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Navy details Nevada expansion to Nye residents

Mineral and Nye County residents met in Hawthorne to discuss the Fallon Range Training Complex Modernization Environmental Impact Statement.

The proposed action to modernize the Fallon ranges for training would include “renewal of current public land withdrawals; land range expansion through additional withdrawal of public lands and acquisition of non-federal land; airspace expansion and modifications and upgrades to range infrastructure.”

At the Dec. 10 meeting, Capt. David Halloran, commanding officer of the Fallon Range, explained in a video shown, “At this point, we are to train like we fight. We have to be able to utilize our assets to the maximum extent as possible. The last thing we would ever want to do is send people into harm’s way unprepared.”

The types of training at the complex include air warfare; strike warfare; electronic warfare; naval special warfare; joint forces training; expeditionary warfare and tactics and weapons courses, such as TOPGUN, TOPDOME, etc.

Training efforts

Halloran complimented Hawthorne on its continued support of the warfighters, past and present. “I don’t think I’ve ever been in a town that is more patriotic than Hawthorne.”

“This is not something that the Navy wants to do,” he explained. “This is something that we are required to do. Because we in the Navy are required to make sure if our people are going into harm’s way, they are properly trained prior to that happening. We never know when the next major conflict is going to happen so we have to prepare ourselves for it.”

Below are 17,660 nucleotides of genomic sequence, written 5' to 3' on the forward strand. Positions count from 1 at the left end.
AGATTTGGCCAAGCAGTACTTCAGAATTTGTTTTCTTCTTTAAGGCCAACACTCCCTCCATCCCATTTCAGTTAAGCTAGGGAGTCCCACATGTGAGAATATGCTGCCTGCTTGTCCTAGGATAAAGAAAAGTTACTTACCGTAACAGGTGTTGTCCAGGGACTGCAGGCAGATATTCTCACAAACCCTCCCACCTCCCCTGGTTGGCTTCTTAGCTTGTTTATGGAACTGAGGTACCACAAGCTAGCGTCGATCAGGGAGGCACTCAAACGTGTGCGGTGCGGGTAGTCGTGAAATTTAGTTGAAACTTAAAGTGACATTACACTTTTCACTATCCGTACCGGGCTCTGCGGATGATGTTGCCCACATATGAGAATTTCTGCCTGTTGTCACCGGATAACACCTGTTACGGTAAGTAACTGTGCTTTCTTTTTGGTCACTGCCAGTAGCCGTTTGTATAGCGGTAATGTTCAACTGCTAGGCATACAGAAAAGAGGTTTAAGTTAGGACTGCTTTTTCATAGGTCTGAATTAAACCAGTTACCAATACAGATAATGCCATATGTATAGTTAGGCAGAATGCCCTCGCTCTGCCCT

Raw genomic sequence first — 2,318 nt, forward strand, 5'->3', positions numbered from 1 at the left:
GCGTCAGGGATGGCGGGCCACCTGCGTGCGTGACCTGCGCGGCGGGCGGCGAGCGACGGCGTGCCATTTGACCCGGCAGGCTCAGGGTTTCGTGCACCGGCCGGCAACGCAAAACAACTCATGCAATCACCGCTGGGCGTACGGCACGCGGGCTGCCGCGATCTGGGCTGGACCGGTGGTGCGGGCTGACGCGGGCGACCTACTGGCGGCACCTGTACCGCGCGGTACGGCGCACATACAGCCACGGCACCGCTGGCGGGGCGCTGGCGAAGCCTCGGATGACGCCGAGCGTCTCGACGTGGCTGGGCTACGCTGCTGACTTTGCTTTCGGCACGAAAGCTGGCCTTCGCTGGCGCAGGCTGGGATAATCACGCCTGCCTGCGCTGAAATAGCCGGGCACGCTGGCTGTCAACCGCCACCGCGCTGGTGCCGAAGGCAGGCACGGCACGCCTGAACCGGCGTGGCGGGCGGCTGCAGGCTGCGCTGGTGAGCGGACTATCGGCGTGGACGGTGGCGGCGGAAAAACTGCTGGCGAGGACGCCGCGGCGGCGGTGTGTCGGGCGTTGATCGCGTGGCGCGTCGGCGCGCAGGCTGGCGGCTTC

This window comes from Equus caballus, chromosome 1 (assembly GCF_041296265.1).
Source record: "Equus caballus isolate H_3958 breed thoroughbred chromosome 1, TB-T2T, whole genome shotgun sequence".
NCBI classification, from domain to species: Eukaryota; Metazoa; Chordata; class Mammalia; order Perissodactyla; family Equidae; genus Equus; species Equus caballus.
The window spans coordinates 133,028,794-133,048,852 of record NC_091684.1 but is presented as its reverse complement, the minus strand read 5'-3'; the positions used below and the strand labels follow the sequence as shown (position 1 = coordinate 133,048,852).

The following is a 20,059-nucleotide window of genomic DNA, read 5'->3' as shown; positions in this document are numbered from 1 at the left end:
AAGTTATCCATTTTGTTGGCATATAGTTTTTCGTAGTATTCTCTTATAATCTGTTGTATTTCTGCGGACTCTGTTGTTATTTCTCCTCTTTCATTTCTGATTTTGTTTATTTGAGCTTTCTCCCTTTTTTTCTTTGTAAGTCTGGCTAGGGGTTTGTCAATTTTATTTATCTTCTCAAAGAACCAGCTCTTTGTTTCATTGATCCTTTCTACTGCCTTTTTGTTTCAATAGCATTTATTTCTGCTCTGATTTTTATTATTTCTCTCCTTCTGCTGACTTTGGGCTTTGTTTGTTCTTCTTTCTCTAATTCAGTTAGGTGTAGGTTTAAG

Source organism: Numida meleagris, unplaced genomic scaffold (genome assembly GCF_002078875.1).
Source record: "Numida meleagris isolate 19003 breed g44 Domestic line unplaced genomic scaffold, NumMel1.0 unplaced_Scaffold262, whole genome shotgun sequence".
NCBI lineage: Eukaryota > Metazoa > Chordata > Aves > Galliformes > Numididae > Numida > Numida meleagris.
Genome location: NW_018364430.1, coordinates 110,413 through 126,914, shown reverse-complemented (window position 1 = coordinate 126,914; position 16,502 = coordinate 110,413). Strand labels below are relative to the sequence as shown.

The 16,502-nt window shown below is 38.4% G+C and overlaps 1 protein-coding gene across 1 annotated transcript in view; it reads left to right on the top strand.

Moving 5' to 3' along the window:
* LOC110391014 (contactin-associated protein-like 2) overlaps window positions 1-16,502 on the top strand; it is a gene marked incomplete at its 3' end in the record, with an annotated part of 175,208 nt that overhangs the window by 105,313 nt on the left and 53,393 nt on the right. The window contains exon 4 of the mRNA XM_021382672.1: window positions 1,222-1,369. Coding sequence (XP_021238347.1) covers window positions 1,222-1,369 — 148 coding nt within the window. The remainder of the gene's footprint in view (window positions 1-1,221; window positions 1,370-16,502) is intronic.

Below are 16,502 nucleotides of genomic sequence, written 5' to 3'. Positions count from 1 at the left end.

“The bottom line ‘why’ is because we haven’t been properly training over the last 10 to 30 years,” Halloran told the residents. “

The current naval bombing ranges are limited to training in both the air and on ground, which limits the training scenarios to what “might” happen in actual combat. With the expansion of the ranges, the ability to meet full tactics, techniques and procedures can be met.

Insights offered

Poster boards were set up with subject matter experts on hand to help residents move through the proposed training expansion.

Halloran explained that the Navy noticed the lack of training during the Gulf War when older training no longer fit the needs of modern combat.

He explained the reason for such a large expansion is that even though weapons have evolved, his main concern is safety for those under his command and the public who surround the areas.

Touching on the topic of Interstate 11, Halloran stated, “We have no effect on where Interstate 11 is going. We are all for Interstate 11 coming through Hawthorne, we are all for Interstate 11 going through Fallon. Because I know for a fact, that the mass majority of supplies that NAS Fallon receives comes out of Las Vegas. So Interstate 11 will benefit Hawthorne and it will benefit Fallon.”

He voiced his opinion to U.S. Rep. Mark Amodei, R-Carson City, coming through Hawthorne and Fallon.

Rick Niedzwiecki, Todd Connelly, Doris Brooks and Thomas McNeill gave public comments regarding such topics as economic needs, the Monte Cristo mountain range, land near the Gabbs airport, water quality and the possibility of sonic booms. Though no one could comment on their public statements, each was recorded on the record for later review.

The purpose of the meeting was to not only inform the public of the possible impacts that the proposed mitigation will affect, but the Navy is also identified the following as potential environment impacts: geological resources; land use; mining and mineral resources; livestock grazing; transportation; airspace; noise; air quality; water resources; biological resources; cultural resources; recreation; socioeconomics; public health and safety and protection of children as well as environmental justice.

The Navy requested that the public review the draft environmental impact statement be reviewed and that residents comment.

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